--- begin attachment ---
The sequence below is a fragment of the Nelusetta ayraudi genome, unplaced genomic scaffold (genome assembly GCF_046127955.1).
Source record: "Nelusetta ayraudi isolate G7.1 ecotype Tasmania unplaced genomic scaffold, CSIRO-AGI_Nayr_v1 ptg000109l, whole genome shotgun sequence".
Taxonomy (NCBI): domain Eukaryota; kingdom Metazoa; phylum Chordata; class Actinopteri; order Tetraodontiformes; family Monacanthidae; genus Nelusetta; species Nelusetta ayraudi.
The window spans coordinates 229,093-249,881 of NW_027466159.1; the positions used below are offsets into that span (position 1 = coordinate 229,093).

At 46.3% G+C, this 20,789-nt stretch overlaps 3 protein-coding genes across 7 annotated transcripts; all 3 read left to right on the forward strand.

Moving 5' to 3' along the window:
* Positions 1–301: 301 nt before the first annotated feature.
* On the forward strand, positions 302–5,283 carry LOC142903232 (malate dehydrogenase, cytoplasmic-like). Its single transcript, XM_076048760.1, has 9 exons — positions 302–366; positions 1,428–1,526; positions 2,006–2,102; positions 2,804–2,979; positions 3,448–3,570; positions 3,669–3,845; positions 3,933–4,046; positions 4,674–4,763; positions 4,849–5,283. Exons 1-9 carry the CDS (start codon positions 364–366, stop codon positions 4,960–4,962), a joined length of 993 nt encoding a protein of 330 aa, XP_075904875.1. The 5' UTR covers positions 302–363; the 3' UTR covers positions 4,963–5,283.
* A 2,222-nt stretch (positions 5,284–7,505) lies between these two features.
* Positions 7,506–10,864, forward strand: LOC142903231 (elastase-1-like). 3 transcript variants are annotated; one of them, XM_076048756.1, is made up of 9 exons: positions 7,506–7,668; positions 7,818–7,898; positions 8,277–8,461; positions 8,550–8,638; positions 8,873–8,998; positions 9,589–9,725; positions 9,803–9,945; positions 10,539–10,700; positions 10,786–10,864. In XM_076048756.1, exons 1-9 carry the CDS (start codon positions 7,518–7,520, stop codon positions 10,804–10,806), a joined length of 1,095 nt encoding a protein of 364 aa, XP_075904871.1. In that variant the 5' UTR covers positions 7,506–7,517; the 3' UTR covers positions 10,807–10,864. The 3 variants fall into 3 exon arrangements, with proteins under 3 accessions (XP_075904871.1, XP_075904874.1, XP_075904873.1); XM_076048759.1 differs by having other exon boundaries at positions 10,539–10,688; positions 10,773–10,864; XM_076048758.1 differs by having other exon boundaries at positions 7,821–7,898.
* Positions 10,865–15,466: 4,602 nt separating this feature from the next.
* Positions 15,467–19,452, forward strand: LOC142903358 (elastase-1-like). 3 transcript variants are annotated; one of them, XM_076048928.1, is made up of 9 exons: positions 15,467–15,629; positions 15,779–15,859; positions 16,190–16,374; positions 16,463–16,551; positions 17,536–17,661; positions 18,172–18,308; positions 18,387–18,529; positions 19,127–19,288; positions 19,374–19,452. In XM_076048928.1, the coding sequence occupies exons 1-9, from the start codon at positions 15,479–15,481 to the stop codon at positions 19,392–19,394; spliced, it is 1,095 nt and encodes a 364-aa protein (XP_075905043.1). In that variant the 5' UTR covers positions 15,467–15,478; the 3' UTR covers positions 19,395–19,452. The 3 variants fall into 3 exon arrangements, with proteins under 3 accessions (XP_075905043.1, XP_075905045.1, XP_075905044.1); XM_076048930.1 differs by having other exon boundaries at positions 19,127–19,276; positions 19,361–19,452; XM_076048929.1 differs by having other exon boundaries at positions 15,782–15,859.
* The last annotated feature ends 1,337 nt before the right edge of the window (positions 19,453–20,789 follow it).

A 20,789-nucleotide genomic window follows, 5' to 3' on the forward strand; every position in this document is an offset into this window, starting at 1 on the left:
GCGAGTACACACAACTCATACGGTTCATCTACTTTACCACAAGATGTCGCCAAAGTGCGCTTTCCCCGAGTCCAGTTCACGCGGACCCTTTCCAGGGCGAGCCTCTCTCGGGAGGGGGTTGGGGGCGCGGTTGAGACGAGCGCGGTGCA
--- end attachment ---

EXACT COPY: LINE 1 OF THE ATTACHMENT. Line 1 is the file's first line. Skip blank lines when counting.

The sequence below is a fragment of the Nelusetta ayraudi genome, unplaced genomic scaffold (genome assembly GCF_046127955.1).